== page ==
The content of these new scientific journals became a reflection of the moods and ideas of their editors. Even the modern behemoths, Science and Nature, used virtually no peer review. James McKeen Cattell, the editor of Science from 1895-1944 got most of his content from personal solicitations. The editor of Nature would just ask people around the office or his friends at the club. Indeed, the Watson-Crick paper on the structure of DNA was not reviewed because the editor said “its correctness is self-evident.”
As the 20th century dawned, science became more specialized and discoveries became more rapid, so that editors could not themselves curate the contents of their journals. As the curve shows, the number of papers written started to exceed the demand of the journals. In order to maintain their competitive edge and get the “best” papers, peer review became necessary again.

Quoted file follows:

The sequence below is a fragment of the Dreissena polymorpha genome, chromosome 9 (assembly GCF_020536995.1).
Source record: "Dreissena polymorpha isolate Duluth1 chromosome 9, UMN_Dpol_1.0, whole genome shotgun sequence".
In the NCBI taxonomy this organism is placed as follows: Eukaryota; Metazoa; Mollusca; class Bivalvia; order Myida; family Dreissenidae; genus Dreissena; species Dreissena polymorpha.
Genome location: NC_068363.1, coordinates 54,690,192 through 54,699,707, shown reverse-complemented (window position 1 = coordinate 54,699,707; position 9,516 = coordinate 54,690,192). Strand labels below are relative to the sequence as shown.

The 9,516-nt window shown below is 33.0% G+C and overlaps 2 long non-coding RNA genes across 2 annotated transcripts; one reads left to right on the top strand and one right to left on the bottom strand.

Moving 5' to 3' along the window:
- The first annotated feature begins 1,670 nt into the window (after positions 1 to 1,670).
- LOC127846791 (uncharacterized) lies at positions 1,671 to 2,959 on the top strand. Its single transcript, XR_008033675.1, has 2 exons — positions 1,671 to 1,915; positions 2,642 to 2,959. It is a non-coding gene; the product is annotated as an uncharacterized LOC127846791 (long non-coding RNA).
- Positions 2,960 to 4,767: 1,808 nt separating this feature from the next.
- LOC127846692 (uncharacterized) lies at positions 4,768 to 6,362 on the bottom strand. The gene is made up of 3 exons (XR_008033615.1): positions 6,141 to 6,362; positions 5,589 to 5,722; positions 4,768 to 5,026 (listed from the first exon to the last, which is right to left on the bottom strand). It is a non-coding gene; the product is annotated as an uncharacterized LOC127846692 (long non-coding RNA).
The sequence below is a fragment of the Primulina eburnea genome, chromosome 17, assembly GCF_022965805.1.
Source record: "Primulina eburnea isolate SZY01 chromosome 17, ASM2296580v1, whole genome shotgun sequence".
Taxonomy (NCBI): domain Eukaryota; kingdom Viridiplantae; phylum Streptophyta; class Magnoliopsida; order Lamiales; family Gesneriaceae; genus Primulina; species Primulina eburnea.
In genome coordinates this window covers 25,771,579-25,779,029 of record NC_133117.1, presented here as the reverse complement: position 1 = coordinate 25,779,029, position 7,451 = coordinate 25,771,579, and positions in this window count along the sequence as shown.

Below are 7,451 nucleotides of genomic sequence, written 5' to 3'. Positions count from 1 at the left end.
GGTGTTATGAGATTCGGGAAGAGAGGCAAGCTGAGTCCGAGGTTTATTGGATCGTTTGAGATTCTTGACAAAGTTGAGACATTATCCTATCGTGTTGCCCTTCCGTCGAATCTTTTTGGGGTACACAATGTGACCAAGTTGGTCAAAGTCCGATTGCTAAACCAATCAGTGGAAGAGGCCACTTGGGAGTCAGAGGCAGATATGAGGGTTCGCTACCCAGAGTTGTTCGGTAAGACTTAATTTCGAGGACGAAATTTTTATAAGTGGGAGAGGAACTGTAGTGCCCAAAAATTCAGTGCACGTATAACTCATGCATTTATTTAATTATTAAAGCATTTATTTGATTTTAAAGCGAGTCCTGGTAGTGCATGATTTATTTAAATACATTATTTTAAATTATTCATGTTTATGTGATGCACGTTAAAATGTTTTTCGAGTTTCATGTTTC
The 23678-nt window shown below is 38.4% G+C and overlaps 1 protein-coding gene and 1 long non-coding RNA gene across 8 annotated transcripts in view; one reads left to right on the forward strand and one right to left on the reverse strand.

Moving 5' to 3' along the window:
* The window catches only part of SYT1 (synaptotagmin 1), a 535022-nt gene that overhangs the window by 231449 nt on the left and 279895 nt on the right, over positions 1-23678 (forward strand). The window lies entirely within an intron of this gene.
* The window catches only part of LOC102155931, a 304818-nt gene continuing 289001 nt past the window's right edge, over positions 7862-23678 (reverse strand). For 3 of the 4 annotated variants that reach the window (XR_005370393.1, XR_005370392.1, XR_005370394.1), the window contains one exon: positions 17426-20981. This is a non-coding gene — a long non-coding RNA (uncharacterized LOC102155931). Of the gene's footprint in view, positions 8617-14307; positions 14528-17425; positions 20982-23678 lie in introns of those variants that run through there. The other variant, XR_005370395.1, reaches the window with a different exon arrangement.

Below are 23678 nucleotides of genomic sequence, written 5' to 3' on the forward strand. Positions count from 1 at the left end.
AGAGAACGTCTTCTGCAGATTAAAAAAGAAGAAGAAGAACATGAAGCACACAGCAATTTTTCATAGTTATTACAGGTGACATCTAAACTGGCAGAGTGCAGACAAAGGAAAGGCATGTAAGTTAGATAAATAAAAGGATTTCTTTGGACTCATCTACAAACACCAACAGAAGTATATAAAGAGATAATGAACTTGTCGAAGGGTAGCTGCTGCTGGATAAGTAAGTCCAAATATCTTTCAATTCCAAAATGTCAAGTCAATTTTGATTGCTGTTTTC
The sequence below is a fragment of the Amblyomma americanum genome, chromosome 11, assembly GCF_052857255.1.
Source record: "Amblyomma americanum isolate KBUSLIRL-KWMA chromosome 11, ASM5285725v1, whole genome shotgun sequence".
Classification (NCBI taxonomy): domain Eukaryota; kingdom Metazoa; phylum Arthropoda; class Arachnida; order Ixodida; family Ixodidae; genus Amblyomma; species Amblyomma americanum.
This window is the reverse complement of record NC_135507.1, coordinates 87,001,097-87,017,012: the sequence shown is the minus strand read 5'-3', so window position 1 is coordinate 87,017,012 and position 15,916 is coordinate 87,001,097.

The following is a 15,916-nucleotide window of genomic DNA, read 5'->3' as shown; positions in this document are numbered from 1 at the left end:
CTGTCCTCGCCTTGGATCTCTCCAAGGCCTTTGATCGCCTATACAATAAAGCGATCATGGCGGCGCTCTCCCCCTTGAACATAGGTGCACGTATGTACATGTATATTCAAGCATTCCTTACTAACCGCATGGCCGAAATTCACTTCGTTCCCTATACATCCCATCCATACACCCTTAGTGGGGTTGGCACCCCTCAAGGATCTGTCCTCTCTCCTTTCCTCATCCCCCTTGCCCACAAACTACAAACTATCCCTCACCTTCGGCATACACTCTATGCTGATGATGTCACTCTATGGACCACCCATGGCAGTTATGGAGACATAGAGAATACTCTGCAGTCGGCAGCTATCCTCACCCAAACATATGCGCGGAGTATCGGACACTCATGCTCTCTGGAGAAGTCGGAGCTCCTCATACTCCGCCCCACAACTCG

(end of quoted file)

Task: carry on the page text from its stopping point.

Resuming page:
Another important factor was the rise of Nazi Germany and the corresponding decline of German science as Jewish and other scientists fled. Elsevier hired these exiles to start a number of new journals with translations into English, and became a serious player in the scientific publishing business. And it was a business — Elsevier could publish more “risky” research because it had other revenue streams, and so it could publish a large volume of research than other publishers. This was good and bad for science as a whole — journals were published more regularly, but the content was mixed. After the war, investment in science and technology research increased; since the commercial publishers were more established, they had an edge.